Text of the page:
What do y'all do with the dirty shavings from your coop?

Discussion in 'Coop & Run - Design, Construction, & Maintenance' started by LauraG, Jun 11, 2010.

  1. LauraG

    LauraG Songster

    Apr 13, 2010
    Upstate, NY
    How do you folks handle dirty bedding from your coop?

    I am getting ready to put my chicks in their coop today for the first time.

    I will be using pine shavings but Im wondering what do I do with all of it when I rake it out? Compost?

    Thank you & Blessings,
  2. rodentdrem

    rodentdrem In the Brooder

    Mar 6, 2010
    Gatesville, NC
    Definately compost! I can't even begin to describe the difference chicken and rabbit manure have made in my garden. Rabbit manure, by the way, can be added directly to the garden, but chicken manure must be composted first. Good luck! [​IMG] [​IMG]
  3. chicnfarmer

    chicnfarmer Songster

    May 21, 2010
  4. I compost, food scraps that arent healthy for the animals, grass clippings, and any coop shavings/bedding all gets tossed in the compost heap [​IMG] besides chicken poo makes for good fertilizer and my compost I use in flower beds and my neighbors used some to help amp up one of their garden plots. they have a bunch of wood chips from where they chip the extra of trees when they cut them down and split wood for their stove and so we traded compost for chips [​IMG]
  5. ranchhand

    ranchhand Rest in Peace 1956-2011

    Aug 25, 2008
    Another composter here!
  6. RunnerDucks

    RunnerDucks In the Brooder

    May 28, 2010
    Middle Tennessee
    I have a big heap of the stuff, decaying away, to later be used in the garden. It's actually mostly rabbit poop and shavings, but there's some duck and quail stuff in there too.
    You're supposed to turn it to get oxygen mixed in to keep it decaying properly, but that's backbreaking work when you have so much. I hope mine will still work out without it.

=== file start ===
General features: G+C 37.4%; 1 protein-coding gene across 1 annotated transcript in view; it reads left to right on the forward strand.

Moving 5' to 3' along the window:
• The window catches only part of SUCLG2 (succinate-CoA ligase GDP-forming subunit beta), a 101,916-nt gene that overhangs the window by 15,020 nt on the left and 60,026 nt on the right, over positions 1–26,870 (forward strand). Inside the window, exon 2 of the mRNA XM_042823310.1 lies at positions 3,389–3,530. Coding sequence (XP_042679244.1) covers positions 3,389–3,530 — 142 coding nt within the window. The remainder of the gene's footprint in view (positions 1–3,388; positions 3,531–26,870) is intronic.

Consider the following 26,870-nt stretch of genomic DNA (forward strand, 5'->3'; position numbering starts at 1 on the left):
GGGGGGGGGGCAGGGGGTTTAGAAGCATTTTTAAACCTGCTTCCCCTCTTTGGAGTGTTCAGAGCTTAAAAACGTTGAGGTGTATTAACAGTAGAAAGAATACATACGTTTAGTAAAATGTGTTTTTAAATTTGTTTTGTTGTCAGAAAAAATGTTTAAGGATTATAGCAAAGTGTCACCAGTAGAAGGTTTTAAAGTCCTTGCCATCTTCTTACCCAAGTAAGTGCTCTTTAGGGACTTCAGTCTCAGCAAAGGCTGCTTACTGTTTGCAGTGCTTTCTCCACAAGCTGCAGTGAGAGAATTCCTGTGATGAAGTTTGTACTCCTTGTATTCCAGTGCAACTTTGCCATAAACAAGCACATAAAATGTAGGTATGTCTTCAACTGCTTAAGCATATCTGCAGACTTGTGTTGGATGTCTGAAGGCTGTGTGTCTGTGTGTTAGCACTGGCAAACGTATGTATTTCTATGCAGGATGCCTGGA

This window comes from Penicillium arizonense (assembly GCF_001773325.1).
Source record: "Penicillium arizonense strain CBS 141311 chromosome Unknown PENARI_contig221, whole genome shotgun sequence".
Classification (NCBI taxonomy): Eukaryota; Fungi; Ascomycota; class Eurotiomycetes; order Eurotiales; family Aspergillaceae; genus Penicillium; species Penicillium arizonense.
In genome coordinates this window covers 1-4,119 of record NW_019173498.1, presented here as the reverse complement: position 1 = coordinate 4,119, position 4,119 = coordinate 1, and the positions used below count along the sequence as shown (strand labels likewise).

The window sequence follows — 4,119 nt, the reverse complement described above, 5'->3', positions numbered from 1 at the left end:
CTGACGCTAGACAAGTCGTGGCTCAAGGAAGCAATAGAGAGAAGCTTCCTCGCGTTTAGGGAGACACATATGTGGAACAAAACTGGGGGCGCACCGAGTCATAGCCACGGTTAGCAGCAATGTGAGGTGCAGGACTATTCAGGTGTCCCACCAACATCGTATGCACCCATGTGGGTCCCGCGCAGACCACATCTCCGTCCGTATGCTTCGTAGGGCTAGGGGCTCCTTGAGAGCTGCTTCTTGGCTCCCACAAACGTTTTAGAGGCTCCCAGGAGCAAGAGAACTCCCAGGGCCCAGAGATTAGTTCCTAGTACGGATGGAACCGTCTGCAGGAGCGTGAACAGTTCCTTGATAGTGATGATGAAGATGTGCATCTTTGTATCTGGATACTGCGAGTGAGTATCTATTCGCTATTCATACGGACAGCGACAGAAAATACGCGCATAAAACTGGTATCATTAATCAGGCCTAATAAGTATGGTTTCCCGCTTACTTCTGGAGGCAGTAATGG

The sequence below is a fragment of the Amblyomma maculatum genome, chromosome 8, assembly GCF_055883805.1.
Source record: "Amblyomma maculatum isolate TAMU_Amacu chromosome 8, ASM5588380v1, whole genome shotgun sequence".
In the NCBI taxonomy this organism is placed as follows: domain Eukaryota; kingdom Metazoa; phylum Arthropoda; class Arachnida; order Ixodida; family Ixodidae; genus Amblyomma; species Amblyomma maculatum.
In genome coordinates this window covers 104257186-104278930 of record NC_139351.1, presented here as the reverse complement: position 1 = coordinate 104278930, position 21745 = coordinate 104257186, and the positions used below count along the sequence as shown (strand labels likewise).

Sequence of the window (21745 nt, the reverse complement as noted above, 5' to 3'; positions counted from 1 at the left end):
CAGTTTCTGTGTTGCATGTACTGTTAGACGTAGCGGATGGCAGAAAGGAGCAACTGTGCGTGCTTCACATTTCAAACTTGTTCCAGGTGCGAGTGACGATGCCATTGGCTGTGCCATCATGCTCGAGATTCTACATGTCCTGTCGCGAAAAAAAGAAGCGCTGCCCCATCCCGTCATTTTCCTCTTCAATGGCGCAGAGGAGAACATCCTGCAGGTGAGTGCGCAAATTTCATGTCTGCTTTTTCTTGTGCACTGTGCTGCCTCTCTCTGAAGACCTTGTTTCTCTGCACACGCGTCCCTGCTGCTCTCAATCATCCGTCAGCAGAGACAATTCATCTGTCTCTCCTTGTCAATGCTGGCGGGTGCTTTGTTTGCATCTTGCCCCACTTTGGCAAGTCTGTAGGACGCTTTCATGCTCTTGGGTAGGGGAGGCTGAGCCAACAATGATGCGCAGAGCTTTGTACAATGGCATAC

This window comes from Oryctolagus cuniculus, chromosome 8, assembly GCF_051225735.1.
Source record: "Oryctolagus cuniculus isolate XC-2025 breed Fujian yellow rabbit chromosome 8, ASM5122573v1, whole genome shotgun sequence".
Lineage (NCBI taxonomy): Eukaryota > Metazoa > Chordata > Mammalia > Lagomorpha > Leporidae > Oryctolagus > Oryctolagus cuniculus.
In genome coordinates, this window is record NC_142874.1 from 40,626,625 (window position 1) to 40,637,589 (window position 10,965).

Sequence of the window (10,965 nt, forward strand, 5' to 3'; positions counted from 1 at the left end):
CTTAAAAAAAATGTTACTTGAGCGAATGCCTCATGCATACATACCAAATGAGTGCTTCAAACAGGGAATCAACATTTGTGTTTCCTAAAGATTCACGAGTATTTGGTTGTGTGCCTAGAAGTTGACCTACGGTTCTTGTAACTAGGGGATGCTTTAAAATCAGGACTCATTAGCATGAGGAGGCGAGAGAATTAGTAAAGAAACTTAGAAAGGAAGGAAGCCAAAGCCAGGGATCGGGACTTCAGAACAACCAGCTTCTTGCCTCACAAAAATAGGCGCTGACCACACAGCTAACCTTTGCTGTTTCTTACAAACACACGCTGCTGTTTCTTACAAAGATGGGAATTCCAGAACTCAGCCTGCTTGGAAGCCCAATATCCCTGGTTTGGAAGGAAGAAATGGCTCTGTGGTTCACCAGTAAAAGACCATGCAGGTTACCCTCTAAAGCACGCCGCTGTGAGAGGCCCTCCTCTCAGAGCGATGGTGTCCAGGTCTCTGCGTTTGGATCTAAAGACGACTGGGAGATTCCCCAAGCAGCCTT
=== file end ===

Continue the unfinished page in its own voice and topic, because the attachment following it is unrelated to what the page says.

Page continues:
7. Wifezilla

    Wifezilla Positively Ducky

    Oct 2, 2008
    Compost and then cover the garden beds in the winter. By spring my beds are ready to go! I also use it in the bottom of raised beds and then put dirt on top.
  8. edselpdx

    edselpdx Songster

    Nov 10, 2008
    Portland, OR
    Quote:It'll still turn into compost, just takes longer. Set the chickens after it to turn it, and then rake it back into a pile to speed things along.
  9. rhaj

    rhaj Songster

    May 30, 2010
    NE'ern Connecticut
    I was wondering this too... I was wondering if I should dump them at the town landfill? My fear with dumping in a pile somewhere is that just moving them to a different part of my yard, we wouldn't really be getting rid of the smell, but just moving it...?
  10. Yeah I know all about back breaking with a compost pile. Right now since I've moved to where I live now, my compost heap is HUGE cause my nieghbor puts all his stuff in it too now so we can all share it next year, cause he's impressed with how HUGE his veggies are growing. Chicken poo, rabbit poo, 3+ acres of grass clippings 1-2 times a week thrown in, food scraps, yard scraps, and so now its so much the neighbor runs through it on his tractor every week or uses his hand tiller on it to mix it up and rake it back. It seems to be deteriorating very nicely!

    I've used a large hay rake and mounted it on the back of a riding mower (alot of rigging and not nice looking btw) and would run over my compost heap before I got the awesome neighbor with the tractor and tiller to do it [​IMG]

    Quote:Mine barely smells really unless your right up on it and this heap when I raked it back up Sunday was about 3' tall and 6' wide. If its turned and letting it get proper oxygenation it doesn't seem to smell too ripe. Letting it just sit and slowly do its thing seems to make it ferment and smell alot worse though.
    Last edited: Jun 11, 2010

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